Petroleum is passéThose who insist that fossil fuels are required for development are living in the past
Prime Minister KP Sharma Oli is known for making bizarre public statements. Last May, he proclaimed that Nepal would start producing petroleum within the next two years. That may be quite farfetched, but his announcement was inspired by a Chinese team’s visit to different sites to study the potential existence of hydrocarbons. However, getting into fossil fuel exploration does not make socio-economic and ecological sense in the current national and global context.
Nepal, fully dependent on imported fossil fuels, has a fairly long history of initiatives in petroleum exploration. Preliminary geological surveys were carried out as early as the 1960s. Systematic exploration activities began in the late 1970s. In 1982, the World Bank-supported Petroleum Exploration Promotion Project started seismic surveys in the Tarai region and geochemical analyses, among other activities. The entire Tarai region of Nepal was divided into 10 exploration blocks, and foreign oil companies were invited to conduct explorations. Dutch oil company Shell was awarded an exploration permit in 1996. The company abandoned its search and left after four years of failed operations in eastern Nepal. Similarly, a US company Texana obtained a permit from the Nepal government in 1998. A few years later in 2004, a Scottish company Crain Energy signed a deal to prospect for oil in five blocks in violation of the Petroleum Act that states that a company cannot be awarded more than two exploration blocks.
In 2012, US-based BBB Champions was granted a permit to conduct explorations in the block that had been abandoned by Shell. Likewise, UAE-based EABG was assigned two exploration blocks. Texana and Crain withdrew in the same year citing force majeure. BBB Champions and EABG never started their operation. The recent field visits by a Chinese team happened after Prime Minister Oli’s visit to Beijing when the Chinese government agreed to support Nepal in petroleum exploration.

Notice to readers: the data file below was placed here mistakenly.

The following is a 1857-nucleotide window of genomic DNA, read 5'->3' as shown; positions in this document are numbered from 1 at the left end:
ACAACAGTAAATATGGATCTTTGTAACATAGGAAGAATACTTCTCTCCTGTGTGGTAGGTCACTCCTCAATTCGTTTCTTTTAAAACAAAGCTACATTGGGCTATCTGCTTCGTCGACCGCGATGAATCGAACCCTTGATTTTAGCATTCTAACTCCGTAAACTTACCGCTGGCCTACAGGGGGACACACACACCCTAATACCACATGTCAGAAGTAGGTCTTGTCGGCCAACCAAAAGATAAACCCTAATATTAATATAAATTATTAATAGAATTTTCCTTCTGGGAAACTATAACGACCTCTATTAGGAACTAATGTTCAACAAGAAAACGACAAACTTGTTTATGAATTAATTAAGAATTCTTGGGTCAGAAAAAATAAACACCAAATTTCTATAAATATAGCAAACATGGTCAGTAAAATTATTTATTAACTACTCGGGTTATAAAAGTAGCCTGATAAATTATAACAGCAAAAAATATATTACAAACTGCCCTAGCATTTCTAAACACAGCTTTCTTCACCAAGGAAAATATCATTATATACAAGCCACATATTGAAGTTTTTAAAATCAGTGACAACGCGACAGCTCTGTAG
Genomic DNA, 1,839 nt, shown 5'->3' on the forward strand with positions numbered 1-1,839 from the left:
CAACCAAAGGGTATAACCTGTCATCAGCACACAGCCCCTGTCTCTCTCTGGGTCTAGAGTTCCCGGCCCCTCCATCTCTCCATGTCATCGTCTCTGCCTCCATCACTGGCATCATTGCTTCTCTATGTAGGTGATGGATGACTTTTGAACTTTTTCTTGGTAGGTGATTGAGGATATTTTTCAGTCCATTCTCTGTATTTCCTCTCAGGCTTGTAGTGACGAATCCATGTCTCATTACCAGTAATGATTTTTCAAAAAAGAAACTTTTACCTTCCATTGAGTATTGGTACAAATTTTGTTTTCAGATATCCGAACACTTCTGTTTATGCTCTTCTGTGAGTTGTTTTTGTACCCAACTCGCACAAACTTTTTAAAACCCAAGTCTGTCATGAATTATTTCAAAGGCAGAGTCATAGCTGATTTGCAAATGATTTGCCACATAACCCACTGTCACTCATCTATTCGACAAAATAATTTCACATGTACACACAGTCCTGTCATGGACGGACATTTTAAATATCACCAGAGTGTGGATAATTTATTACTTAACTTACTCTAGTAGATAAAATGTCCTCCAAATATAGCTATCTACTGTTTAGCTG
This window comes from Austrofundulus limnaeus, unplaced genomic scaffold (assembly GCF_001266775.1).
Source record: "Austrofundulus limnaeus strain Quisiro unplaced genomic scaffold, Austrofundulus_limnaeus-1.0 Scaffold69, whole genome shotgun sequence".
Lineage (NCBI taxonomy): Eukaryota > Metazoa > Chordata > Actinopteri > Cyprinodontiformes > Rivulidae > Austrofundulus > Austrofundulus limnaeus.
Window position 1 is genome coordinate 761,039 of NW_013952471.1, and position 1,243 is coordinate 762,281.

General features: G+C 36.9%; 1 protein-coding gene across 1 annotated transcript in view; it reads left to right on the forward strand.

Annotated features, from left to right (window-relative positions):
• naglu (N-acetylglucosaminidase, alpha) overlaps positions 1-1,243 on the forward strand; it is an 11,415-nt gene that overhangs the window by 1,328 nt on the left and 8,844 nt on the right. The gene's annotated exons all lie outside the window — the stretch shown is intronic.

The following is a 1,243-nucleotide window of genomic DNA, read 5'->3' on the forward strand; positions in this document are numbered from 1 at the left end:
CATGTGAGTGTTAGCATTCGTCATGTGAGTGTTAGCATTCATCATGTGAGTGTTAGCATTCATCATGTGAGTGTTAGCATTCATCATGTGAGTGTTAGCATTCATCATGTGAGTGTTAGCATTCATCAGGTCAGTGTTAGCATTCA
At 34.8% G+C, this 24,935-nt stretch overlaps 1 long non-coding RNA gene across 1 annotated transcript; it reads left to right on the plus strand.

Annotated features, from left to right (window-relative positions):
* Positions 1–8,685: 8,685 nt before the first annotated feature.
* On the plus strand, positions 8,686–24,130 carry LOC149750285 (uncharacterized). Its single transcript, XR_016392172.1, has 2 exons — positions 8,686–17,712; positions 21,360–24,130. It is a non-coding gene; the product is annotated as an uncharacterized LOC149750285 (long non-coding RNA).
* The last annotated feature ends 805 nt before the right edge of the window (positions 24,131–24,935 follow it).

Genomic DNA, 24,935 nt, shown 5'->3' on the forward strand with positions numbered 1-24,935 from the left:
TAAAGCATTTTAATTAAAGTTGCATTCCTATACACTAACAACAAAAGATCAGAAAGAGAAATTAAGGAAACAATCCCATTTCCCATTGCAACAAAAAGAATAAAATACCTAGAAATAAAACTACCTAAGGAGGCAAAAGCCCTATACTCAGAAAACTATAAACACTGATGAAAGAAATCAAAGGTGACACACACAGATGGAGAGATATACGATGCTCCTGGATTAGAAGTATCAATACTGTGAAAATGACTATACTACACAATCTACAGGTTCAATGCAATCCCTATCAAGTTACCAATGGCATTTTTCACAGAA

Fossil fuel exploration is a risky business involving high-tech tools, complex procedures and a huge investment. There is no assurance that explorations and the accompanying investment will result in the discovery of petroleum and natural gas in commercial quantities. Nonetheless, the exploration process has detrimental environmental impacts. They include destruction of the ecosystem and change in land use patterns, air, water and soil pollution, ground water contamination, human health risks and safety problems associated with contamination, explosives and accidental blow-ups.
Let us assume that fossil fuel deposits are discovered in Nepal in commercial quantities. The development and production will again be a costly business. The global fossil fuel industry relies on massive subsidies. A report by the International Monetary Fund (IMF) in 2015 found that the global fossil fuel industry receives $5.3 trillion a year in subsidies. A 2014 report by UK-based Overseas Development Institute estimated that the G20 countries were spending $88 billion every year in subsidising fossil fuel exploration. Even thinking of Nepal’s subsidising fossil fuel exploration and production is absurd because there are more important areas the country needs to invest in.